If the winding overhang is inserted into the at least one slot before the completion of the bending of the core into the cylindrical ring shape and is only then bent to its final shape, then the slot opening is wider than in the fully bent core, which facilitates the insertion of the winding overhang.
 In order that the core, bent into the cylindrical ring shape, will no longer deform back again by the elastic fraction of the bending, it is provided that the ends of the core be materially joined together.
 The invention is described in further detail below in terms of exemplary embodiments in conjunction with the accompanying drawings. Shown are:
FIG. 1 shows the course of the method for producing the core of the invention with a core winding;
FIG. 2, a side view of a core of parallelepipiped shape and a plan view on a core winding having the core winding connections as well as their association with slots of the core;
FIG. 3, a three-dimensional view of one phase of a two-layer loop winding;
FIG. 4, a schematic of all three phases of the core winding, formed of a two-layer loop winding as in FIG. 3;
FIG. 5 shows details of a winding overhang of the winding of FIG. 4;
FIG. 6A shows a cross section of one winding side immediately after the winding process;
FIG. 6B, a winding side as in FIG. 6A in a pressing tool after a pressing operation;
FIGS. 6C and 6D, details of the contour of one loop side after the pressing;
FIG. 7, the winding overhang and its position relative to the next, non-overhanging winding sides;
FIG. 8, a cross section of a slot with a winding side inserted, before the round bending;
FIG. 9, a detail of a side view of the core, almost completely bent round, with an auxiliary device for pressing the overhanging coils into the slots 1-3;
FIG. 10 a variant of the device of FIG. 9 for pressing the overhanging coils into the slots 1-3;
FIG. 11, a cross-sectional view of a slot after the round bending;
FIG. 12, a further exemplary embodiment for insulating one winding side;
FIG. 13, a detail of a winding side, insulated in accordance with FIG. 12, in a slot;
FIG. 14, a three-dimensional view of a single phase of a single one-layer loop winding;
FIG. 15, a core winding in a parallelepiped core, formed of a three-phase single-layer simple loop winding;
FIG. 16, a simple exemplary embodiment of a distributed wave winding;
FIGS. 17A, 17B and 17C, a further exemplary embodiment of a production method; 20 FIG. 18A, a detail of a core with a bent-open slot and an introduced winding side;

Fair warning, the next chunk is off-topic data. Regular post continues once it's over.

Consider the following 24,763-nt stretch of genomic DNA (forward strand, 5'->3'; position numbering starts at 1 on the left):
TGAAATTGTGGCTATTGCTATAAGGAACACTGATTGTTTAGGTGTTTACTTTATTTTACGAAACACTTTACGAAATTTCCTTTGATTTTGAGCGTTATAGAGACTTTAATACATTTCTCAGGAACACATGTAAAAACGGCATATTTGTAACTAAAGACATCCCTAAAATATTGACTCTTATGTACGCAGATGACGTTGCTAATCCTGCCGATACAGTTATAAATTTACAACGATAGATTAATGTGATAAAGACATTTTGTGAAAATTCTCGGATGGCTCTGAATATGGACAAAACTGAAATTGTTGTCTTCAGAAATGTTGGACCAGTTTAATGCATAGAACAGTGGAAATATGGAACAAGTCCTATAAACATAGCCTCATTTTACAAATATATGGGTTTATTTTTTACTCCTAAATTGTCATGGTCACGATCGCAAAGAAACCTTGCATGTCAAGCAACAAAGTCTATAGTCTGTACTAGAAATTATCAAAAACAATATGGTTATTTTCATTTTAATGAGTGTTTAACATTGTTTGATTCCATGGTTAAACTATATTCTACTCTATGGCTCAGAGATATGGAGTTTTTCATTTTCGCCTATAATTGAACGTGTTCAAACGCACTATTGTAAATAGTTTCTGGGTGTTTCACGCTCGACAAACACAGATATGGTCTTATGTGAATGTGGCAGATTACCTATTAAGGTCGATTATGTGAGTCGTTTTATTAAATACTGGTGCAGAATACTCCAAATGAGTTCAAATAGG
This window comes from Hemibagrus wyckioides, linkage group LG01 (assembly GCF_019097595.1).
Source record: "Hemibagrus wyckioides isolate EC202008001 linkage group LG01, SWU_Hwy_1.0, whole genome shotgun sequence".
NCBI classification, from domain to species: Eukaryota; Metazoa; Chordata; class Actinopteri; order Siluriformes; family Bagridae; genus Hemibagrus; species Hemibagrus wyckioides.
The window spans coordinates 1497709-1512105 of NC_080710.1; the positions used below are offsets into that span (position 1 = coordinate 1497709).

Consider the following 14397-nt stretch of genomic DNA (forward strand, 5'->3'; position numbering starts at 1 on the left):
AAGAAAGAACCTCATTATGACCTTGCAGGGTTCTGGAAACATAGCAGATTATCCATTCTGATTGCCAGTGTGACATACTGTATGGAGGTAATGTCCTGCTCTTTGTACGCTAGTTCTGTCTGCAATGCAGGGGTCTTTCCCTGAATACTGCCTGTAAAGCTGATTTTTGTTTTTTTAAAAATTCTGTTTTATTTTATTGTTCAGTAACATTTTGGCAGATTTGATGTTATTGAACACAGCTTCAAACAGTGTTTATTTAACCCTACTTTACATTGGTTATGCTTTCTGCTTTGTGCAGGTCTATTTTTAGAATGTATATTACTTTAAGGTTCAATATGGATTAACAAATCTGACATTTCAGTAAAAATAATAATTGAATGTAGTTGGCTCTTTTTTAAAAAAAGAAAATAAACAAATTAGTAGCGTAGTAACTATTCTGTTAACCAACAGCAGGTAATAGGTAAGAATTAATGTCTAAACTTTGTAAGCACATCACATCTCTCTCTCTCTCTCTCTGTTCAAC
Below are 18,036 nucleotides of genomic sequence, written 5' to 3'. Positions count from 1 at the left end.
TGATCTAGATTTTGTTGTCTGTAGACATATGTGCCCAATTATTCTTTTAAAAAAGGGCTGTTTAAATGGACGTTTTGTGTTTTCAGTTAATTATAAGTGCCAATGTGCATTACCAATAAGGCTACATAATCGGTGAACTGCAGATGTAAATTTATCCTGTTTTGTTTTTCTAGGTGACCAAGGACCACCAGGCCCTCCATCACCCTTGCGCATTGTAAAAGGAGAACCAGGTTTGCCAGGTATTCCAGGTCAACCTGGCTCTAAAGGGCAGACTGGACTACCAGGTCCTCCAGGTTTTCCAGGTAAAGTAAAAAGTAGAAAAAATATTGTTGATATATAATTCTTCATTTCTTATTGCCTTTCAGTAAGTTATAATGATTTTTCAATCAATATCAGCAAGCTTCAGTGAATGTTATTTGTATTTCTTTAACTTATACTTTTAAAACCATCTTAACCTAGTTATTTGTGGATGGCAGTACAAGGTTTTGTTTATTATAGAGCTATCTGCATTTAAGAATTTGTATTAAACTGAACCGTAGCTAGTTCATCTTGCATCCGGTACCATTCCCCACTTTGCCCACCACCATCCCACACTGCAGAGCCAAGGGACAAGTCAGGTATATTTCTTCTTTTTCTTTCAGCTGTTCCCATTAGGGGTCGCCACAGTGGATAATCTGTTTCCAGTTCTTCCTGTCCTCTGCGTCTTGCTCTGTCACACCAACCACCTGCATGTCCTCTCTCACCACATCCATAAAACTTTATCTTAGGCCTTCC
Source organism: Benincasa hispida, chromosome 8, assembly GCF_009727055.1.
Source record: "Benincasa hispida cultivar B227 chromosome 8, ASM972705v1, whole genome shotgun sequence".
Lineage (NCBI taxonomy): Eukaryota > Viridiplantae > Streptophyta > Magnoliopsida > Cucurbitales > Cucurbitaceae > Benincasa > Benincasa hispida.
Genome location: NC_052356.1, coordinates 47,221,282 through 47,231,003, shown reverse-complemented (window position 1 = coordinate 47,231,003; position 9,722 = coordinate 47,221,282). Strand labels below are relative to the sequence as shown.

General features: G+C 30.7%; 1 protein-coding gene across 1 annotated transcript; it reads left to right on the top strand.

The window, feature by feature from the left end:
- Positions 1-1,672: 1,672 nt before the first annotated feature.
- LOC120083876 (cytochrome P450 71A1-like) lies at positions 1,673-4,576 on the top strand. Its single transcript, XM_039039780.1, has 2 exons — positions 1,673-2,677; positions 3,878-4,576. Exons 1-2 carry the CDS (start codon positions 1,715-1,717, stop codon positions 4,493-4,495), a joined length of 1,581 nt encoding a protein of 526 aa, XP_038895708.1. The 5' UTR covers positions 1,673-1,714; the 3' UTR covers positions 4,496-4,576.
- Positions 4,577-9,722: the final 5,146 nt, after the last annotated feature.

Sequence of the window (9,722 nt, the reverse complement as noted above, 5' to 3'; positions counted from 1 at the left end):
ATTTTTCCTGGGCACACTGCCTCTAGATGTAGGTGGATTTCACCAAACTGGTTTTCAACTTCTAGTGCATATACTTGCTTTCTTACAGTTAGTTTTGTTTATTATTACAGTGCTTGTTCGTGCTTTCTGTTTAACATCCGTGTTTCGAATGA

FIG. 18B, a detail of the slot of FIG. 17A after the round bending of the core;
FIG. 19A, a core with a core winding after the end of its production;
FIG. 19B, a detail of the core with the core winding in the region of the joining point;
FIG. 20, an electrical machine having a core with a core winding according to the invention.
FIG. 1 is a schematic flow chart of the method of the invention, with the essential steps. In a method step S1, a magnetically excitable core 24 that has an essentially parallelepipiped shape 20 is made ready; see also FIG. 2. On one side 28, the core 24 has slots 32 extending parallel.
 A core winding 40 has slot wire segments 105, which are later disposed in the slots 32. The slot wire segments 105, combined into a group and to be disposed in the slots 32, are called winding sides 36. The core winding 40 that has the winding sides 36 is pressed in a pressing tool 44 (FIG. 6B) in such a way that the winding sides 36 are reshaped and as a result adapted to the contour of a slot 32; this is method step S2. In a further, next method step S3, the pressed core winding 40 is inserted with its winding sides 36 into the slots 32 of the core 24; see also FIG. 8. In method step S4, the core 24 together with the core winding 40 is reshaped into a cylindrical ring shape 52, with radially inward-oriented slots 32.
FIG. 2 shows a side view of the parallelepiped core 24. The core 24 has a parallelepipiped shape 20 with end faces 56 facing away from one another. The end faces 56 are joined to one another by a spine face 60 and a slot face 64. The two end faces 56, the spine face 60 and the slot face 64 together define a rectangular core cross section; the core 24 has two ends 61, which each have one end face 68. The core 24 has a total of thirty-six slots 32, which are all oriented parallel to one another and disposed in the same plane. The slots 32 are all opened in the same direction and end in slot openings 72, which are located in the slot face 64. The slots 32 are defined by teeth 76 with parallel flanks. The teeth 76 have a tooth head 78, which ends in the slot face 64, and also have a tooth root 80. The roots 80 of the teeth 76 are all located in a plane that is parallel to the spine face 60. The teeth 76 have a cross-sectional or profiled form 82, so that the teeth 76 extend parallel to the end faces 68. Each tooth head 78 has two tooth strips 84—see also FIG. 8—which extend circumferentially once the core 24 has been bent into the cylindrical ring shape 52. Each tooth 76 is constructed symmetrically to a center tooth plane 86, which is oriented parallel to the end faces 68. On each of the two end faces 68 on the core 24, a tooth 88 is formed, which is divided in half in the central plane 86. Between the two half-teeth 88, thirty-five full teeth 76 are disposed, so that a total of thirty-six slots 32 and, once the core 24 has been bent into the round shape, thirty-six teeth 76 result, one tooth being formed of two teeth 88 divided in half.